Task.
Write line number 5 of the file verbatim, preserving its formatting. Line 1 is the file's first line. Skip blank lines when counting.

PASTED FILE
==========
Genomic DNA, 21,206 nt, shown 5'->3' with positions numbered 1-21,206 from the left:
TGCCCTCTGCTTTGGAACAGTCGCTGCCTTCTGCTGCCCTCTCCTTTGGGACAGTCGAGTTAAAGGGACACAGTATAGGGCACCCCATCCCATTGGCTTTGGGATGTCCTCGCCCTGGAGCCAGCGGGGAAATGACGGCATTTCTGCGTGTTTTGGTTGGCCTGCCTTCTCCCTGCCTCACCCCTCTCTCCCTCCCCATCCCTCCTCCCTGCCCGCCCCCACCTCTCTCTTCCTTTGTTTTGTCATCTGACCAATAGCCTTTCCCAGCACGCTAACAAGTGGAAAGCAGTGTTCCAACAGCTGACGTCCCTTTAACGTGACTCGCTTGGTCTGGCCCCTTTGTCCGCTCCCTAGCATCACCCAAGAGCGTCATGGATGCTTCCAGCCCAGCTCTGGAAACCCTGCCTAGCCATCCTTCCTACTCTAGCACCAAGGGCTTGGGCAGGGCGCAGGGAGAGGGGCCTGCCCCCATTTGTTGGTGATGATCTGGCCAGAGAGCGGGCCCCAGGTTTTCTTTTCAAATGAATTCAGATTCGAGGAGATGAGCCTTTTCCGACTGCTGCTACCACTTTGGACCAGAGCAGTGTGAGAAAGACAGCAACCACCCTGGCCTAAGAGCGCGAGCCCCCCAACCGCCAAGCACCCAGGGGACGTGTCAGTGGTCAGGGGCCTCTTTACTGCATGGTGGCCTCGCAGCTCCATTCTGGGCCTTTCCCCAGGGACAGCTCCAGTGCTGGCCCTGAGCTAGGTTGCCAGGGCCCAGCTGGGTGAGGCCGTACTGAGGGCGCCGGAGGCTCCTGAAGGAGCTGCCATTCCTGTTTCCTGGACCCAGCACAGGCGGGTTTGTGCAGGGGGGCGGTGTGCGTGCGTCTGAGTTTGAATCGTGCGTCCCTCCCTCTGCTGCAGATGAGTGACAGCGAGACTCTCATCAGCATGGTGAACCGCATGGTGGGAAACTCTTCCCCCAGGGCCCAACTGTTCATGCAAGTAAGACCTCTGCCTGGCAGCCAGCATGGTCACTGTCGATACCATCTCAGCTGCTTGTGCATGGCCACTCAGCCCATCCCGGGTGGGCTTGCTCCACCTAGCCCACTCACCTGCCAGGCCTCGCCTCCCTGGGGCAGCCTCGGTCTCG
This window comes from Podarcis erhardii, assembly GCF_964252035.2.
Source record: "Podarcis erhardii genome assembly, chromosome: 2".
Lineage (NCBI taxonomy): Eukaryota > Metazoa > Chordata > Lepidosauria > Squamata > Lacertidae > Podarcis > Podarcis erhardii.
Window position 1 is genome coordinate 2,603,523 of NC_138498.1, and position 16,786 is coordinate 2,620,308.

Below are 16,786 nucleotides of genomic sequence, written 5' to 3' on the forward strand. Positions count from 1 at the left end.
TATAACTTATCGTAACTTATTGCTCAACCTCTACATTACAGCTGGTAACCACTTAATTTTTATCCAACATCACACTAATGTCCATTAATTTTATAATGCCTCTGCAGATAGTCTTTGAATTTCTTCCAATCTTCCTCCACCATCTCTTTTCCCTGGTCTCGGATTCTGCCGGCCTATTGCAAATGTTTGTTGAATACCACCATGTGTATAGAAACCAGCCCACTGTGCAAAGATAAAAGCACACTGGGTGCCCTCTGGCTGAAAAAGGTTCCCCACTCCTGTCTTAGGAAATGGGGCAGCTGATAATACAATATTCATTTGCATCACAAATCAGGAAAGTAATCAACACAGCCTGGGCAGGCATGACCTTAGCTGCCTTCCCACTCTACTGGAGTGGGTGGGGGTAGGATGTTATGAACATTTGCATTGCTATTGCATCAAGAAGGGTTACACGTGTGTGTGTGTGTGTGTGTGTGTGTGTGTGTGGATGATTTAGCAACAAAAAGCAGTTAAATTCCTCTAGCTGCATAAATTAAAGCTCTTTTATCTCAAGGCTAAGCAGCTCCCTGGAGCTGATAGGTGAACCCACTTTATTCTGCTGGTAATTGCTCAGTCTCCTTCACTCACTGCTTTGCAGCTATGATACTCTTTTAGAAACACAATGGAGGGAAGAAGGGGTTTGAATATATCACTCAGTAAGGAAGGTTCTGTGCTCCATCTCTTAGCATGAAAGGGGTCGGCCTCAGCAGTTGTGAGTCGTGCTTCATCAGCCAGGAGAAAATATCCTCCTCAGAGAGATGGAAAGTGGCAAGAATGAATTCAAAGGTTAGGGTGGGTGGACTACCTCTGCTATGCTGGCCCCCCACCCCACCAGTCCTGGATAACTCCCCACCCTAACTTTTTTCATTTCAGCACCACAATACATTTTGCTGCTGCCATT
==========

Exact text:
Lineage (NCBI taxonomy): Eukaryota > Metazoa > Chordata > Lepidosauria > Squamata > Lacertidae > Podarcis > Podarcis erhardii.